On a recent mission to the Republic of Congo, Morse Flores, ILO staff member and officer for the UN Indigenous Peoples Partnership (UNIPP) recorded his impressions of a joint UN project to help raise awareness of indigenous peoples' rights. In 2011, the government of the Republic of Congo adopted Law No. 5-2011 on the Promotion and Protection of the Rights of Indigenous Populations, becoming the first African country to adopt a specific law on indigenous peoples. He watches indigenous leaders and members of the Congolese government in a parliamentary debate to discuss the development of a national law on indigenous peoples’ rights and the possible ratification of the ILO’s Convention on indigenous and tribal peoples, Convention 169. Morse also visits a remote community of the Babongo people who live in extreme poverty, suffer multiple forms of discrimination and are excluded from access to basic social services.


 


Building fruitful relations

The Convention regulates the State’s obligation to consult indigenous peoples as regards legislative and administrative measures which may affect them, including approval for the exploration and exploitation of natural resources pertaining to the lands that they traditionally occupy or use. The Convention also calls for effective mechanisms for their participation in decision-making processes.

Implementing these provisions is an on-going and a long-term process in most countries that requires continuing support, exchange of experiences and encouragement. But these are critical investments in building fruitful relations between indigenous peoples and governments, and for sustainable development and the full realization of indigenous peoples’ rights and their legitimate aspirations.

From the ILO’s perspective, supporting indigenous peoples’ economic activities as well as their political empowerment, is important. Recognizing and protecting their land rights are essential for protecting their livelihoods and community-based economies.

As pointed out by the ILO during the preparatory phase leading up to the World Conference, indigenous peoples’ traditional occupations, skills and knowledge are assets that can provide a basis for self-employment, as well as the creation of enterprises and cooperatives. Local infrastructure projects developed and implemented with the full participation of indigenous communities can involve the creation of small enterprises and work opportunities within the community.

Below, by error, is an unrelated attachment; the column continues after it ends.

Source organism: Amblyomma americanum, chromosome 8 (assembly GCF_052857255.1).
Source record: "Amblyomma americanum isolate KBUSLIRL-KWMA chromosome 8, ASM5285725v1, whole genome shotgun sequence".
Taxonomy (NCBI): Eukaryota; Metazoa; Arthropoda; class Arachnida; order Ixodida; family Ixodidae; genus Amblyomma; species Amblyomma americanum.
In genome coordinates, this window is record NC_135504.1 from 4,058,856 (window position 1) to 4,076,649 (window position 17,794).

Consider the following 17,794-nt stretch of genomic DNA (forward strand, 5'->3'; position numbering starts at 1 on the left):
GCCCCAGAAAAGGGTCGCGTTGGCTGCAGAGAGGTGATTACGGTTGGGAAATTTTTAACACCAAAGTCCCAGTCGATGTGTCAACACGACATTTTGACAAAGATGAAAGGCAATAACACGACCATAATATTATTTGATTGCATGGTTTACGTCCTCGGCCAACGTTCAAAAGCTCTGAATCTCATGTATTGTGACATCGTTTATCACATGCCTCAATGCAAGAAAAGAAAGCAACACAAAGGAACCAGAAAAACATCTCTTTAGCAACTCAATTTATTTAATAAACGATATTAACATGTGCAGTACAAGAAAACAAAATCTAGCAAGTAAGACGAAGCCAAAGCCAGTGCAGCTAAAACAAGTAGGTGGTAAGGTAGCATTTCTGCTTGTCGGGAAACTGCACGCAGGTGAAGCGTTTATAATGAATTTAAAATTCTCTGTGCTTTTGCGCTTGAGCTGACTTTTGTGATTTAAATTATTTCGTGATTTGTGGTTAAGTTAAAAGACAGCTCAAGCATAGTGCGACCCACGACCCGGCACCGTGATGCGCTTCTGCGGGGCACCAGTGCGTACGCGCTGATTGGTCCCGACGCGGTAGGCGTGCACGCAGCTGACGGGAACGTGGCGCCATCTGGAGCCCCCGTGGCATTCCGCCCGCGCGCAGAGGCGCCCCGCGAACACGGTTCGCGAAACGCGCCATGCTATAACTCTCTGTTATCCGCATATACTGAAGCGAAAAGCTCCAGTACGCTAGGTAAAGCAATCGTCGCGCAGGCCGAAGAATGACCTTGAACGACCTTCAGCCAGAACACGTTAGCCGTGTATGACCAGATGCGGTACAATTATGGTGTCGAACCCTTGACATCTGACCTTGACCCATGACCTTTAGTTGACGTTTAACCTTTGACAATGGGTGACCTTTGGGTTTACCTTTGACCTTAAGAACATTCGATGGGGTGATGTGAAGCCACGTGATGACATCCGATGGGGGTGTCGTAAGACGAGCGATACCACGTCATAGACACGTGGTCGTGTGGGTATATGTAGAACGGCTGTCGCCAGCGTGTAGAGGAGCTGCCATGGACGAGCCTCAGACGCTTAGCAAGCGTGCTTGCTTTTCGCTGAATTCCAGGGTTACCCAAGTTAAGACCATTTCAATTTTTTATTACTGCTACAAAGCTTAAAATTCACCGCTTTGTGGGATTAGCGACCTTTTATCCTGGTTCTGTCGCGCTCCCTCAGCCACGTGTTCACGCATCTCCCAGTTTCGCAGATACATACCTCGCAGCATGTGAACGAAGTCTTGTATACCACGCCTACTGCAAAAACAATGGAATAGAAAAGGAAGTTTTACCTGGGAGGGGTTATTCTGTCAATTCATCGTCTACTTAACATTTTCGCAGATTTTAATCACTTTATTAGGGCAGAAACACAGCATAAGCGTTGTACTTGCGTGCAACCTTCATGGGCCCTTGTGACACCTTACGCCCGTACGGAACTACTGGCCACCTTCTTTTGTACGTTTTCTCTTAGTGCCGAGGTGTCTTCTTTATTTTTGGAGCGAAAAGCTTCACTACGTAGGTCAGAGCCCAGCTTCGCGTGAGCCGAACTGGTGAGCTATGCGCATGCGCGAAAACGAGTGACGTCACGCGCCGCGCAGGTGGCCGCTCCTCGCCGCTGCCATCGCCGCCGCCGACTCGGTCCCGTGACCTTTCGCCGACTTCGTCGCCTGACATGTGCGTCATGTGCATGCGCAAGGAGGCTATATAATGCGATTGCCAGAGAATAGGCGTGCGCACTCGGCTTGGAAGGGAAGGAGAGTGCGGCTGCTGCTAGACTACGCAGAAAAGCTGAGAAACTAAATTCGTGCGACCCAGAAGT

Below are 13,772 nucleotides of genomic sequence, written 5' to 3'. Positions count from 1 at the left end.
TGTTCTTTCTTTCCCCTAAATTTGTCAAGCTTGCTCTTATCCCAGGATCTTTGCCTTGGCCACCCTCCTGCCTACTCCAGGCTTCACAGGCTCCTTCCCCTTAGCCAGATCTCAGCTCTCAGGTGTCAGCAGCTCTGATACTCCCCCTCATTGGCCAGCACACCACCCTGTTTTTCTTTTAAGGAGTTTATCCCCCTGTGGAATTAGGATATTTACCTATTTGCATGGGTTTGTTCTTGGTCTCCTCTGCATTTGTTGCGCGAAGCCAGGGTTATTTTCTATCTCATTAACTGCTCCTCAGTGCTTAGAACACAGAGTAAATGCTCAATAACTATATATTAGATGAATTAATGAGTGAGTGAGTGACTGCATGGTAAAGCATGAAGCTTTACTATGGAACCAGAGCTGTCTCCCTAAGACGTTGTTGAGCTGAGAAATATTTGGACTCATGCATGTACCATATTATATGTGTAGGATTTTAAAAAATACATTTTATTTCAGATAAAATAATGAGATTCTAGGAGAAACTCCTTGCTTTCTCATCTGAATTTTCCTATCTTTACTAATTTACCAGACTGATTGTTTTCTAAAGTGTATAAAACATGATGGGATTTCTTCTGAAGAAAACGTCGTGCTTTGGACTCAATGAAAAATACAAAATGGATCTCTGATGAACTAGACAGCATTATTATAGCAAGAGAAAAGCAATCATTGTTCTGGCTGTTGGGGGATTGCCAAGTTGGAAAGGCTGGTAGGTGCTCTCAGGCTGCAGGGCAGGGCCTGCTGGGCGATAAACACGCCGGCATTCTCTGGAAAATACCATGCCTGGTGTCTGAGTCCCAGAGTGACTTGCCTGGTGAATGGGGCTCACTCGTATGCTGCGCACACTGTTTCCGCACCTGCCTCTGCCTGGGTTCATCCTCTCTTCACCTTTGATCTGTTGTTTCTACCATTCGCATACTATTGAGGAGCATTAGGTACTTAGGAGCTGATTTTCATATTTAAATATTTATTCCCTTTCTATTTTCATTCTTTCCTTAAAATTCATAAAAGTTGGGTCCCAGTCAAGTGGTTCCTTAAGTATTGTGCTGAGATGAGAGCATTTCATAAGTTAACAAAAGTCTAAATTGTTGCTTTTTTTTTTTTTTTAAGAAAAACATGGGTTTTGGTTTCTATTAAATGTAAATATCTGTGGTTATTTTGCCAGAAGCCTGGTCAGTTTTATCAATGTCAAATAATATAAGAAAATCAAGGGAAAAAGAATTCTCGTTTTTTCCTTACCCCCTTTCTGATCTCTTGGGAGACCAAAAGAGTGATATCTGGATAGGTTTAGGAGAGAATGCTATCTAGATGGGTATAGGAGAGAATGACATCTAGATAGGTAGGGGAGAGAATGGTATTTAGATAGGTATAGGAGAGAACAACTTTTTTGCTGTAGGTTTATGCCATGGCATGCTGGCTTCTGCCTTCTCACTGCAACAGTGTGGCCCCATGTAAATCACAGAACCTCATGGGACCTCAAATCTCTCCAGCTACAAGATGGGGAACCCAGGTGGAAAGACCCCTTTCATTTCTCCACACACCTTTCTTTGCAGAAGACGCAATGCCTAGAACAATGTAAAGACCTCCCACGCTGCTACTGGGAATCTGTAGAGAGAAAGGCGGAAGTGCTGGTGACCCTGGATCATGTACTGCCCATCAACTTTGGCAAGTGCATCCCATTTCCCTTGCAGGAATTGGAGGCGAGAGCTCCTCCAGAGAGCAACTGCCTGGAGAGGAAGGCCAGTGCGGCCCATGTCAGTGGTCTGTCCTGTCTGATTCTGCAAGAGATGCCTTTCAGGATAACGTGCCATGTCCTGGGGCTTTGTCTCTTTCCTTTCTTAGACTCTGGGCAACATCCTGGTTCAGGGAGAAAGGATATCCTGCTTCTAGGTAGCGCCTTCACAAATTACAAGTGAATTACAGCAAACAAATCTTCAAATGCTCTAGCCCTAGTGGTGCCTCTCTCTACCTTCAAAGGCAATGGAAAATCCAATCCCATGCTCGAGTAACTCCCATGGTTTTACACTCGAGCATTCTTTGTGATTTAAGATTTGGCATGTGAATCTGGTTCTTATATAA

But there are also obstacles here as well. The lack of access to land and other resources and to basic social services often means that indigenous men and women, particularly youths, have no other choice than to migrate, both within countries and internationally. Indigenous women migrating to enter into domestic work is a case in point.

Another serious issue is the lack of access to education and vocational training developed and implemented in cooperation with indigenous peoples that is in line with their cultures and needs. This problem, which particularly affects girls, places indigenous youths in a severely disadvantaged position in the labour market. Irrespective of whether they work in urban or rural areas, indigenous women and men tend to find themselves in informal or casual jobs where they are vulnerable to discrimination and other rights violations. As a result, they also find themselves excluded from any form of social protection.

Next week in New York, the ILO will participate in the World Conference to share experiences from its work with governments, workers’ and employers’ organizations, indigenous peoples and the UN family to support ratification and implementation of Convention No. 169 and to promote social justice and decent work for all.